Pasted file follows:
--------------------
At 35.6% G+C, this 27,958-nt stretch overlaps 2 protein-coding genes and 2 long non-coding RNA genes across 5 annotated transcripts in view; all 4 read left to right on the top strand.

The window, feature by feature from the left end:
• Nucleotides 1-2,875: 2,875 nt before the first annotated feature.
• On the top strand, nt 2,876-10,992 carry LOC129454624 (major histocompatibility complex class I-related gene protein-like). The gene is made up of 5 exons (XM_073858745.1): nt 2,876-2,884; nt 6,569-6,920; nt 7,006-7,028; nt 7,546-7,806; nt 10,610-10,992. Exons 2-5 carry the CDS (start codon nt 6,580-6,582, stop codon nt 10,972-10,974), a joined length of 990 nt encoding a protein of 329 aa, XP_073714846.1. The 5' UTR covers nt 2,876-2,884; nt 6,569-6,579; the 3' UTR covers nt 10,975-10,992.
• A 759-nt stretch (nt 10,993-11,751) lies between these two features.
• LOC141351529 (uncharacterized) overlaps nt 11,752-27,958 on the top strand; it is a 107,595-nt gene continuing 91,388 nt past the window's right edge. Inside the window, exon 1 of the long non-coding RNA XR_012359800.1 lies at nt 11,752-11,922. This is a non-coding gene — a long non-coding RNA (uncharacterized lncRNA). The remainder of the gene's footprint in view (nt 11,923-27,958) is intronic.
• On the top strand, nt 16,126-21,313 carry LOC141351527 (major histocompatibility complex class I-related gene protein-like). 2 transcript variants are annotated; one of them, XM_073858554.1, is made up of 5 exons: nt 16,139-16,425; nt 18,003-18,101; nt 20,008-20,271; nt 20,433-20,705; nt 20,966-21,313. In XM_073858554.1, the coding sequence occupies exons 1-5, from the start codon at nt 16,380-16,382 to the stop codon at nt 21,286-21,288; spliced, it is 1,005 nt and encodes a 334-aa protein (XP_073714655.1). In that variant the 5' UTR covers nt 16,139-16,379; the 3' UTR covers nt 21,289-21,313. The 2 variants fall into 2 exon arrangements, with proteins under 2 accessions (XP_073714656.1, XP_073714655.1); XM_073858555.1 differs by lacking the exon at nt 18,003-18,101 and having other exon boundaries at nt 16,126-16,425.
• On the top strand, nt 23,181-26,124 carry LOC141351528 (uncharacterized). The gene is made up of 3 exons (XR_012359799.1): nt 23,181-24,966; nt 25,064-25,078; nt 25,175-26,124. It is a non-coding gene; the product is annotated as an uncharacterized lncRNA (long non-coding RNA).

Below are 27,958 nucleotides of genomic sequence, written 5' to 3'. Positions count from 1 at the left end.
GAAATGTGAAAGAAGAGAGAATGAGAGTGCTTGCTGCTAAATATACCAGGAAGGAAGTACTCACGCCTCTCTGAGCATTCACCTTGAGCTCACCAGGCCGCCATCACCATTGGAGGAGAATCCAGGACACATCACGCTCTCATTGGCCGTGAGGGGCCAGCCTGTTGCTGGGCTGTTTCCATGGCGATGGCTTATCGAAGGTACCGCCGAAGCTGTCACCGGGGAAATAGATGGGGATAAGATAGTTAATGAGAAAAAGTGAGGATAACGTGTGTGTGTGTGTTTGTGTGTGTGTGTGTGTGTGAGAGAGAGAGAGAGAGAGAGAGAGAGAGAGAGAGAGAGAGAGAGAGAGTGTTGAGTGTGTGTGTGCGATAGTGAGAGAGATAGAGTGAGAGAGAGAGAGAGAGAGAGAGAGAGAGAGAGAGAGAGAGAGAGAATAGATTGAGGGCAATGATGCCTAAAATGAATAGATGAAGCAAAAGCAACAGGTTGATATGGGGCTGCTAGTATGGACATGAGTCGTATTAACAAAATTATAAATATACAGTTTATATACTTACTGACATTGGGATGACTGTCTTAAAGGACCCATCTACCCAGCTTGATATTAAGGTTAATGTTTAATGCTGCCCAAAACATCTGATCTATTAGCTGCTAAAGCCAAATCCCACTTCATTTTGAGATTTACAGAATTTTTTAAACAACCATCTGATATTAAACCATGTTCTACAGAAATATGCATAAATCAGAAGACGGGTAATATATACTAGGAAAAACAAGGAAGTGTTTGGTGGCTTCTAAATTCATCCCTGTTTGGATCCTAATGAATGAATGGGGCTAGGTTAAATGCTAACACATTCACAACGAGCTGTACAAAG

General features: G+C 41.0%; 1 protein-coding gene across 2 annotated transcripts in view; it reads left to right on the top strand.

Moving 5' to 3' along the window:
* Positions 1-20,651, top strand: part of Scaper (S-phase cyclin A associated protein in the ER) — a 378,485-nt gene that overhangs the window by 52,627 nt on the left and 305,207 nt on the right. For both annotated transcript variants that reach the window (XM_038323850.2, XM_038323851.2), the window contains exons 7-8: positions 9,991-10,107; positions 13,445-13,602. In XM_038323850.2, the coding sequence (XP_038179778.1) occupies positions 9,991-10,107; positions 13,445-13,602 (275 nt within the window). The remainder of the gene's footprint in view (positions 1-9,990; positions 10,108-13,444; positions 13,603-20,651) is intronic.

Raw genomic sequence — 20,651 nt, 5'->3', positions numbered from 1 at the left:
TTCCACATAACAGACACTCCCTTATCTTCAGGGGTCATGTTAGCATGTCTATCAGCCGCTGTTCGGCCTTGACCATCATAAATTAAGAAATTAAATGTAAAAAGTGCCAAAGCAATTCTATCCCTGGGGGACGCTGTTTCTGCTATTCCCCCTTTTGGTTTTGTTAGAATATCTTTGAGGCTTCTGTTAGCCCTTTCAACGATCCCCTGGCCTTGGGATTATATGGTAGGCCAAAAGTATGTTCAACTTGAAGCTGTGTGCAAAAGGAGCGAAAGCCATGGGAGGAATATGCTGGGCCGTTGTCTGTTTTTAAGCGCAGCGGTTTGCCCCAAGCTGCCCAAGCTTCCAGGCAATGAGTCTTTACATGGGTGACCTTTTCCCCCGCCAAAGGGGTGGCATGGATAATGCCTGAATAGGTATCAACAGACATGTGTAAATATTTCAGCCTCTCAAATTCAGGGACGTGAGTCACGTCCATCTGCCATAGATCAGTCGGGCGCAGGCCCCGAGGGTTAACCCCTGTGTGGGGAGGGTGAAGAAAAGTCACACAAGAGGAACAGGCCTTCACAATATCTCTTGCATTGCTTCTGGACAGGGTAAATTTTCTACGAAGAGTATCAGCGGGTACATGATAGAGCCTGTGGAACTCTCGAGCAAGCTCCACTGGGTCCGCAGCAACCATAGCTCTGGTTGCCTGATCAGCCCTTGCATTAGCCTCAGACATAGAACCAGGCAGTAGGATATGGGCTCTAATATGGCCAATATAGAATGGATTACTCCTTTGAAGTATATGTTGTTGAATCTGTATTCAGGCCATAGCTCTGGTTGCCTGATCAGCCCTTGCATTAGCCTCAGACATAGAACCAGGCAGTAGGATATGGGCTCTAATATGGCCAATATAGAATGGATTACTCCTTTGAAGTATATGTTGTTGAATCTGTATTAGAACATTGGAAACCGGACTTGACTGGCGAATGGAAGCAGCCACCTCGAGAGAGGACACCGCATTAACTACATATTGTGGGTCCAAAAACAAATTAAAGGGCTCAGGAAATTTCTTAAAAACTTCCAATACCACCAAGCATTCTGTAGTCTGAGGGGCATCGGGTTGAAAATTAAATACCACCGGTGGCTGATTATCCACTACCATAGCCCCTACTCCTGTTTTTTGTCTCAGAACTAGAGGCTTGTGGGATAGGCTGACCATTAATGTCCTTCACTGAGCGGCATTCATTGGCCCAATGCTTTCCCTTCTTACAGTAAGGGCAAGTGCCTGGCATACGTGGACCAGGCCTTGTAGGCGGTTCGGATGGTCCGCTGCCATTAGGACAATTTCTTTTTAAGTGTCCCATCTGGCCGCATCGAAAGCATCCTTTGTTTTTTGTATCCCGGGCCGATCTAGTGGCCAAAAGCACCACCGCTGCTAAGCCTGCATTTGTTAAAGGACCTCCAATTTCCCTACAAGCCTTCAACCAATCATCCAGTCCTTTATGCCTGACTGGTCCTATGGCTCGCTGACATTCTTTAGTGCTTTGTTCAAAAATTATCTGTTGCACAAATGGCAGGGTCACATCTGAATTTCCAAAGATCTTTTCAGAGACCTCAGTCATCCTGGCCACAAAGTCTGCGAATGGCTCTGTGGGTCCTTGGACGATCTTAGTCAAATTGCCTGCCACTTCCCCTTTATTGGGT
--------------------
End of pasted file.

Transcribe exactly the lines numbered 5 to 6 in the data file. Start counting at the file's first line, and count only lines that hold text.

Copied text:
• A 759-nt stretch (nt 10,993-11,751) lies between these two features.
• LOC141351529 (uncharacterized) overlaps nt 11,752-27,958 on the top strand; it is a 107,595-nt gene continuing 91,388 nt past the window's right edge. Inside the window, exon 1 of the long non-coding RNA XR_012359800.1 lies at nt 11,752-11,922. This is a non-coding gene — a long non-coding RNA (uncharacterized lncRNA). The remainder of the gene's footprint in view (nt 11,923-27,958) is intronic.